News Release

Eucalypts spotlight biosecurity failures

Peer-Reviewed Publication

American Institute of Biological Sciences


image: In Australia, plantations are established adjacent to native forest or even aged plantations adjacent to native forest. view more 

Credit: Treena Burgess

The BioScience Talks podcast features discussions of topical issues related to the biological sciences.

For more than 100 years, eucalypts--woody plants that range in size from shrubs to trees--have been transported from their natural ecosystems in Australia to plantations across the globe. This unique history provides a novel lens for viewing the spread of pathogens and may shed light on future outbreaks as ecosystems face growing pressure from climate change. In this episode of BioScience Talks, we spoke with Dr. Treena Burgess of Murdoch University in Western Australia, who also holds an adjunct appointment with the Forestry and Agricultural Biotechnology Institute at the University of Pretoria in South Africa. She describes her recent article in BioScience, written with Michael Wingfield. In it, the authors articulate seven scenarios of pathogen movement and disease epidemics, as well as the biosecurity risks that arise from poorly controlled germplasm movement. The dangers are significant, with economically important eucalypt plantations and native ecosystems both facing significant threats.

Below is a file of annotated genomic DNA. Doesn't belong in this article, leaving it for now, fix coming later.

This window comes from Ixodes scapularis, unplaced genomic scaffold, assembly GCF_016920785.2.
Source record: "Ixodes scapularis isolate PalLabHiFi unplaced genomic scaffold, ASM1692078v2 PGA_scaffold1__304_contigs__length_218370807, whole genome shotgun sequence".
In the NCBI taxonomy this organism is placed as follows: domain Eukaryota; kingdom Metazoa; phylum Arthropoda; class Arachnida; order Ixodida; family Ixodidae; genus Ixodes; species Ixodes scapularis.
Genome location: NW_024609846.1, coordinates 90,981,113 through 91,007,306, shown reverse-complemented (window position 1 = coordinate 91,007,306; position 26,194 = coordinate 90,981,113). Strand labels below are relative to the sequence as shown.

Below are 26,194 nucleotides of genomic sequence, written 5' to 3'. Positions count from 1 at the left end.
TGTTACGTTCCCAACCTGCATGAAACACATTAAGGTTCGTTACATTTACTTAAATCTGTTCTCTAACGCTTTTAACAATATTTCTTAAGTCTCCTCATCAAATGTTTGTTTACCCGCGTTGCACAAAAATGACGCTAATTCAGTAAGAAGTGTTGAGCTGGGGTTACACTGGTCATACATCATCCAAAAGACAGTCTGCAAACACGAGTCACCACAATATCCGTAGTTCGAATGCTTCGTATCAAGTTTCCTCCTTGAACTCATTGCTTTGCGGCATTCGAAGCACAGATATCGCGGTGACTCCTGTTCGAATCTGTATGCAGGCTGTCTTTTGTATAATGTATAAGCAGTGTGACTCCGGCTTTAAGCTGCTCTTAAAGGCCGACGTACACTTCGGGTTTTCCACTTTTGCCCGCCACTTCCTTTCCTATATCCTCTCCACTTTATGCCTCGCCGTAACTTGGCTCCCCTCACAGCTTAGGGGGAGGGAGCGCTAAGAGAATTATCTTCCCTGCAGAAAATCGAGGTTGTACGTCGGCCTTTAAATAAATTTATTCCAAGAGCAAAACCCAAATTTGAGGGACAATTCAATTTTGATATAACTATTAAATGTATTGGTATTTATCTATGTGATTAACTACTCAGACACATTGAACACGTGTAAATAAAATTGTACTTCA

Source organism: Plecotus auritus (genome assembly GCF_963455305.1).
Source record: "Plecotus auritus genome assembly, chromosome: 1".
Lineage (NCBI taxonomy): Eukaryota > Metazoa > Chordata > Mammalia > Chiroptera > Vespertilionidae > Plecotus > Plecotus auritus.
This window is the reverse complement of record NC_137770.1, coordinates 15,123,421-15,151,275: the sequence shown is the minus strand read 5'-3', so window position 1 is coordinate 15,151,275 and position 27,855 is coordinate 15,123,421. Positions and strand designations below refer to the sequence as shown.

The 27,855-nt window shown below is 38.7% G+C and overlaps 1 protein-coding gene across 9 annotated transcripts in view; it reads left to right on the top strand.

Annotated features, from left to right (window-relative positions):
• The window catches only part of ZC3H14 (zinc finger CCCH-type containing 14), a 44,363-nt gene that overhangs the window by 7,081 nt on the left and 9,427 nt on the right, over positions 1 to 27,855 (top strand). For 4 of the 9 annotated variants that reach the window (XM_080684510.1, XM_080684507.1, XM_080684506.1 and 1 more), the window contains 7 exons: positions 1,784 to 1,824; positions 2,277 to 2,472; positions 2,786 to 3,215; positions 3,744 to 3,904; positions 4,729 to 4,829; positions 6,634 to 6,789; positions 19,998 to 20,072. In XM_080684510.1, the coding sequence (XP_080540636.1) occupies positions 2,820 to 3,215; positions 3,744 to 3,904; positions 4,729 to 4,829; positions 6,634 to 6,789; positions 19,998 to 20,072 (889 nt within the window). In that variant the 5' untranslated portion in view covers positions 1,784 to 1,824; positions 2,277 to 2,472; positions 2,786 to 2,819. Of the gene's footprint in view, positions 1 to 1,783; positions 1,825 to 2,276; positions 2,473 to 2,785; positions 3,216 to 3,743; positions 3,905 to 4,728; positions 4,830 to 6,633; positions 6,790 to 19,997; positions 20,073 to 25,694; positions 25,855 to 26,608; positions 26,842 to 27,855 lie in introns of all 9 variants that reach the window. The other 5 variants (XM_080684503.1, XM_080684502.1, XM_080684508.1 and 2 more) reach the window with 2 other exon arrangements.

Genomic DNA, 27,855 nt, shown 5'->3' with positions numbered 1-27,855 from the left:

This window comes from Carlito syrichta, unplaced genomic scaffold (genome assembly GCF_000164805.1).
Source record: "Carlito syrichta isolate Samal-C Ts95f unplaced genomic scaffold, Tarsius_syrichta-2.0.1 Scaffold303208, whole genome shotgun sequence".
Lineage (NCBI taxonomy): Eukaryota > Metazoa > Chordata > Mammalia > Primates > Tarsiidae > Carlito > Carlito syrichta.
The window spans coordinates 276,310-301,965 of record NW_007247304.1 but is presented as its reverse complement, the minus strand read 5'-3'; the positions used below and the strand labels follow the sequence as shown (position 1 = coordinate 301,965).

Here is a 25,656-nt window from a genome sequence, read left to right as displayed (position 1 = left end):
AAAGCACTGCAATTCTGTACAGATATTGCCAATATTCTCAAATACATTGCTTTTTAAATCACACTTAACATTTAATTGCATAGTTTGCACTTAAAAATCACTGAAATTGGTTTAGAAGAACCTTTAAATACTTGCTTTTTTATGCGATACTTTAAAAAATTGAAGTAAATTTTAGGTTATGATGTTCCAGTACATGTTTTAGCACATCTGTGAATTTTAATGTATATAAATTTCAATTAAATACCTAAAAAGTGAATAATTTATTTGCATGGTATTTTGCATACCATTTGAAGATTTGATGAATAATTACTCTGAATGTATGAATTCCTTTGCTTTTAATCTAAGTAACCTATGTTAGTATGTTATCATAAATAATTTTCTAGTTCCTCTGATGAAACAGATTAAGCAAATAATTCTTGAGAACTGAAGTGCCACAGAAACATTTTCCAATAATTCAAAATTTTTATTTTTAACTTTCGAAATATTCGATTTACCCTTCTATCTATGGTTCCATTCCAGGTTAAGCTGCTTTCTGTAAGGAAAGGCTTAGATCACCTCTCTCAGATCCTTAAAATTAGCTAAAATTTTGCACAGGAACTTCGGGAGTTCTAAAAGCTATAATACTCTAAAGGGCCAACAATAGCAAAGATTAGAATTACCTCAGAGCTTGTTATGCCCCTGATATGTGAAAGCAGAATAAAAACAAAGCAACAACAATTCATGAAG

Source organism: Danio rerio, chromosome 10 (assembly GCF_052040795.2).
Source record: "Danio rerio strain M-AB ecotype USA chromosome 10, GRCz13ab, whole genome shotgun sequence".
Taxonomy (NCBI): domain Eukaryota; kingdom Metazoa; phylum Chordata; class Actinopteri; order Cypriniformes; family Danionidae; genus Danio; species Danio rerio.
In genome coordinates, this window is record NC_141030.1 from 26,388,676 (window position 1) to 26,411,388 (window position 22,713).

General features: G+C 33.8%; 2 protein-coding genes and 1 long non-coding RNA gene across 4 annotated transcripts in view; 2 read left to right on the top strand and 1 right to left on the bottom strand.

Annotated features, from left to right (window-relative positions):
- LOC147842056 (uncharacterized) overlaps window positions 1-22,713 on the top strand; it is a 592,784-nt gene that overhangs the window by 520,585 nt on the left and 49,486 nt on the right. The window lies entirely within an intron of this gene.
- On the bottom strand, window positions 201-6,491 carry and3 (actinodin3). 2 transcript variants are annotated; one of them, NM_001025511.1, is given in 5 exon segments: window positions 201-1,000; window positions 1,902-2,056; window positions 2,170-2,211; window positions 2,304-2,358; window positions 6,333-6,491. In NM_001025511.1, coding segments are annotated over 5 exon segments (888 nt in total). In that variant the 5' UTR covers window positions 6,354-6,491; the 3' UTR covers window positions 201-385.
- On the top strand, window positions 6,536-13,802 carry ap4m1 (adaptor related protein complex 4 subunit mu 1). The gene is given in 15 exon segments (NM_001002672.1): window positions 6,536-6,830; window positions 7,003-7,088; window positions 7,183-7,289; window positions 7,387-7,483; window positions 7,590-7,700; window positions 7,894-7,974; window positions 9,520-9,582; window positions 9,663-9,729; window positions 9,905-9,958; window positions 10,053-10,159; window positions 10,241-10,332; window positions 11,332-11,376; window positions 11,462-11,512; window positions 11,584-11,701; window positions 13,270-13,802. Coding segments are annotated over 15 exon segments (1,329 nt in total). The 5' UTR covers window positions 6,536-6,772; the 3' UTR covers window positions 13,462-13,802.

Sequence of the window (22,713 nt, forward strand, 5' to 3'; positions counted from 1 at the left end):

To hear the whole discussion, visit this link for this latest episode of the BioScience Talks podcast.


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